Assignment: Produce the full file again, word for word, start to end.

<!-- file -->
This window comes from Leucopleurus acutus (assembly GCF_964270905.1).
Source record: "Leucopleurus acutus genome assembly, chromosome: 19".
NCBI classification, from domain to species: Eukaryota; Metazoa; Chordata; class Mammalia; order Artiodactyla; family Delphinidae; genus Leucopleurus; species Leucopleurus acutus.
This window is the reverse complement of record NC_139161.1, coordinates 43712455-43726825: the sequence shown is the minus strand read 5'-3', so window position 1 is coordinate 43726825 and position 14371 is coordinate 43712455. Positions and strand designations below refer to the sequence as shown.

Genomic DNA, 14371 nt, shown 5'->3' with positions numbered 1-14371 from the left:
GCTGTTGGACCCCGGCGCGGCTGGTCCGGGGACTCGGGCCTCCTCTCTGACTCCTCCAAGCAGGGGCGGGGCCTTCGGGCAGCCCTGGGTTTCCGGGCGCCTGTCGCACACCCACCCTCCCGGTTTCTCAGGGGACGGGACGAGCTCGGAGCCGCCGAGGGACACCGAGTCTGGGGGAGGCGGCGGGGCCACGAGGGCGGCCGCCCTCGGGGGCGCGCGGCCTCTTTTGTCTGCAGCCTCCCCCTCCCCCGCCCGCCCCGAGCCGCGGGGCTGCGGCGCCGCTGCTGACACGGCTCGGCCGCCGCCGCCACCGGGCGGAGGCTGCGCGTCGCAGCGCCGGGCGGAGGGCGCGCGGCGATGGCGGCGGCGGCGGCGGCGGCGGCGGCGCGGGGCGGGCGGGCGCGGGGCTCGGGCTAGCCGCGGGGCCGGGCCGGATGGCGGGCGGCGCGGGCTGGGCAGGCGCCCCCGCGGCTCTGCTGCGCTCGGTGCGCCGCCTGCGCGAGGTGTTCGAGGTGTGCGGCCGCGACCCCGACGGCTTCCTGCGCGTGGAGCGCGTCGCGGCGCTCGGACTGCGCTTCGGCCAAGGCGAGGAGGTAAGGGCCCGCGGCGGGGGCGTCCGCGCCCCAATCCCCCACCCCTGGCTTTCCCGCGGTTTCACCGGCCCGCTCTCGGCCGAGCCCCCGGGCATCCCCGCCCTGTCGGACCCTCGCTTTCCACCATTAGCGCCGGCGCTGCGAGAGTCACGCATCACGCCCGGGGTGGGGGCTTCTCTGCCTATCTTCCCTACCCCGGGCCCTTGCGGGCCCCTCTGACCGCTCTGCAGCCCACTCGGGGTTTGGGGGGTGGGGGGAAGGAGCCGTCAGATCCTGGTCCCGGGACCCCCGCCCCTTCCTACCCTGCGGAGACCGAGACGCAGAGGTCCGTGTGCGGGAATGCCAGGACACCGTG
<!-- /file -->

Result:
This window comes from Leucopleurus acutus (assembly GCF_964270905.1).
Source record: "Leucopleurus acutus genome assembly, chromosome: 19".
NCBI classification, from domain to species: Eukaryota; Metazoa; Chordata; class Mammalia; order Artiodactyla; family Delphinidae; genus Leucopleurus; species Leucopleurus acutus.
This window is the reverse complement of record NC_139161.1, coordinates 43712455-43726825: the sequence shown is the minus strand read 5'-3', so window position 1 is coordinate 43726825 and position 14371 is coordinate 43712455. Positions and strand designations below refer to the sequence as shown.

Genomic DNA, 14371 nt, shown 5'->3' with positions numbered 1-14371 from the left:
GCTGTTGGACCCCGGCGCGGCTGGTCCGGGGACTCGGGCCTCCTCTCTGACTCCTCCAAGCAGGGGCGGGGCCTTCGGGCAGCCCTGGGTTTCCGGGCGCCTGTCGCACACCCACCCTCCCGGTTTCTCAGGGGACGGGACGAGCTCGGAGCCGCCGAGGGACACCGAGTCTGGGGGAGGCGGCGGGGCCACGAGGGCGGCCGCCCTCGGGGGCGCGCGGCCTCTTTTGTCTGCAGCCTCCCCCTCCCCCGCCCGCCCCGAGCCGCGGGGCTGCGGCGCCGCTGCTGACACGGCTCGGCCGCCGCCGCCACCGGGCGGAGGCTGCGCGTCGCAGCGCCGGGCGGAGGGCGCGCGGCGATGGCGGCGGCGGCGGCGGCGGCGGCGGCGCGGGGCGGGCGGGCGCGGGGCTCGGGCTAGCCGCGGGGCCGGGCCGGATGGCGGGCGGCGCGGGCTGGGCAGGCGCCCCCGCGGCTCTGCTGCGCTCGGTGCGCCGCCTGCGCGAGGTGTTCGAGGTGTGCGGCCGCGACCCCGACGGCTTCCTGCGCGTGGAGCGCGTCGCGGCGCTCGGACTGCGCTTCGGCCAAGGCGAGGAGGTAAGGGCCCGCGGCGGGGGCGTCCGCGCCCCAATCCCCCACCCCTGGCTTTCCCGCGGTTTCACCGGCCCGCTCTCGGCCGAGCCCCCGGGCATCCCCGCCCTGTCGGACCCTCGCTTTCCACCATTAGCGCCGGCGCTGCGAGAGTCACGCATCACGCCCGGGGTGGGGGCTTCTCTGCCTATCTTCCCTACCCCGGGCCCTTGCGGGCCCCTCTGACCGCTCTGCAGCCCACTCGGGGTTTGGGGGGTGGGGGGAAGGAGCCGTCAGATCCTGGTCCCGGGACCCCCGCCCCTTCCTACCCTGCGGAGACCGAGACGCAGAGGTCCGTGTGCGGGAATGCCAGGACACCGTG